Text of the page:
The upside is it's very easy to see when people are talking about something else, the downside is there's not much else to be said about it that's likely to be fruitful.
Which is of course the whole problem really. Exercises and tests as I mentioned above are only a way to illustrate and transmit theory. You actually have to be standing there with someone to be able to help them do it in my experience.
As to the moving all at once. That is what Tohei talks about when he says 'keep one point'. The hara or one-point is the centre of all movement, all movement should be initiated from here. It is our centre of gravity physically so this makes sense. The problem with being told to 'keep one-point' is that people often become internally focused (no pun intended), they have no awareness of their surroundings and so it is easy to take their mind away from their centre (i.e. by grabbing them elsewhere such as their wrist for example). I often try to help people through this by telling them that they need to look at the horizon. By which I mean, if you are on board a ship and it is bad weather, you get seasick when you look at the rail and you tend to fall down more. If however, you keep your eye focused on the horizon your balance improves and you feel less sick. Same sorta thing needs to happen when you keep one-point.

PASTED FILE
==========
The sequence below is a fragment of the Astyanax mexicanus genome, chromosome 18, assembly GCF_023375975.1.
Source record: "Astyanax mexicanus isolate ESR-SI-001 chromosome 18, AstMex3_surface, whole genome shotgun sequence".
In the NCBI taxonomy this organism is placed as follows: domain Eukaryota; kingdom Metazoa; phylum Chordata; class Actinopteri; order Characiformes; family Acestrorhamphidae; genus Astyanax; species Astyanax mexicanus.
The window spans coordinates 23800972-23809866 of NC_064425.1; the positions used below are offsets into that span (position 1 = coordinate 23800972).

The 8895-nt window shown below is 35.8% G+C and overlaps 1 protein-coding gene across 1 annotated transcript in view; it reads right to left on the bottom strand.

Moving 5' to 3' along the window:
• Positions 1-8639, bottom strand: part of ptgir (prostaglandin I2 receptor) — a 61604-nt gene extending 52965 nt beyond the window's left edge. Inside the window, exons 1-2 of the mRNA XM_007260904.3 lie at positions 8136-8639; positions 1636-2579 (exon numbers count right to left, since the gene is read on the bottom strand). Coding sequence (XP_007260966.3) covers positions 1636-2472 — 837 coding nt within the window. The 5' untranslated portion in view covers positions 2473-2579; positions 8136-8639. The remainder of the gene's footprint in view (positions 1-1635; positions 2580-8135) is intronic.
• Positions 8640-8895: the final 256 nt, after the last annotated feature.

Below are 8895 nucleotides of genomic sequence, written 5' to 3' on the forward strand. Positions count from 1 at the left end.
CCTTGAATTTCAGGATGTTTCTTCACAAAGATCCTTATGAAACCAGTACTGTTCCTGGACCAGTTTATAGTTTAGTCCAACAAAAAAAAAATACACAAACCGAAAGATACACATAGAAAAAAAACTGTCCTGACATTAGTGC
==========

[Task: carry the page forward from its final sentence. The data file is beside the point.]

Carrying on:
Also, it's easy to move from your centre but leave other parts of your body behind if they aren't coordinated with your centre. But that's a different story.